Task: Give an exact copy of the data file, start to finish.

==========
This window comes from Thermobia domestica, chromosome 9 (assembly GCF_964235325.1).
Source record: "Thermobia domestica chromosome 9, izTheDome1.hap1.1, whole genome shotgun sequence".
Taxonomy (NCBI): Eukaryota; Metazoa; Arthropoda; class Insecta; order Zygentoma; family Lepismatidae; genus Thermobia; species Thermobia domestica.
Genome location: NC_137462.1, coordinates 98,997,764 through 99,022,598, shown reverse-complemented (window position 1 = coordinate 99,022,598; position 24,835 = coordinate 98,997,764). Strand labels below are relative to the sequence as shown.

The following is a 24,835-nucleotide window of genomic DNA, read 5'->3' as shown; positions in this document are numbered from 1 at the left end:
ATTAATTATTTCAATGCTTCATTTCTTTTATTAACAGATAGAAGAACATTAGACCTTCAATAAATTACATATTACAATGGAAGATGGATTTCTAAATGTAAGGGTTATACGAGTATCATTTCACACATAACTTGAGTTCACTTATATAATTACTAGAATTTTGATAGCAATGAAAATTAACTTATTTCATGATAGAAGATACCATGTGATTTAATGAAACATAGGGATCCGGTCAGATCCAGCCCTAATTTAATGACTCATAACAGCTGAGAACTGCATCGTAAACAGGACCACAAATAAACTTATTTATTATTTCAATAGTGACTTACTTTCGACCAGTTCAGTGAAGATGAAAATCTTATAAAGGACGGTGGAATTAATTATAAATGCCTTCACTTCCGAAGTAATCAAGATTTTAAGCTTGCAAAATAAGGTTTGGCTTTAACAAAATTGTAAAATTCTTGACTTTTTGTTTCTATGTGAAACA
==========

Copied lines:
This window comes from Thermobia domestica, chromosome 9 (assembly GCF_964235325.1).
Source record: "Thermobia domestica chromosome 9, izTheDome1.hap1.1, whole genome shotgun sequence".
Taxonomy (NCBI): Eukaryota; Metazoa; Arthropoda; class Insecta; order Zygentoma; family Lepismatidae; genus Thermobia; species Thermobia domestica.
Genome location: NC_137462.1, coordinates 98,997,764 through 99,022,598, shown reverse-complemented (window position 1 = coordinate 99,022,598; position 24,835 = coordinate 98,997,764). Strand labels below are relative to the sequence as shown.

The following is a 24,835-nucleotide window of genomic DNA, read 5'->3' as shown; positions in this document are numbered from 1 at the left end:
ATTAATTATTTCAATGCTTCATTTCTTTTATTAACAGATAGAAGAACATTAGACCTTCAATAAATTACATATTACAATGGAAGATGGATTTCTAAATGTAAGGGTTATACGAGTATCATTTCACACATAACTTGAGTTCACTTATATAATTACTAGAATTTTGATAGCAATGAAAATTAACTTATTTCATGATAGAAGATACCATGTGATTTAATGAAACATAGGGATCCGGTCAGATCCAGCCCTAATTTAATGACTCATAACAGCTGAGAACTGCATCGTAAACAGGACCACAAATAAACTTATTTATTATTTCAATAGTGACTTACTTTCGACCAGTTCAGTGAAGATGAAAATCTTATAAAGGACGGTGGAATTAATTATAAATGCCTTCACTTCCGAAGTAATCAAGATTTTAAGCTTGCAAAATAAGGTTTGGCTTTAACAAAATTGTAAAATTCTTGACTTTTTGTTTCTATGTGAAACA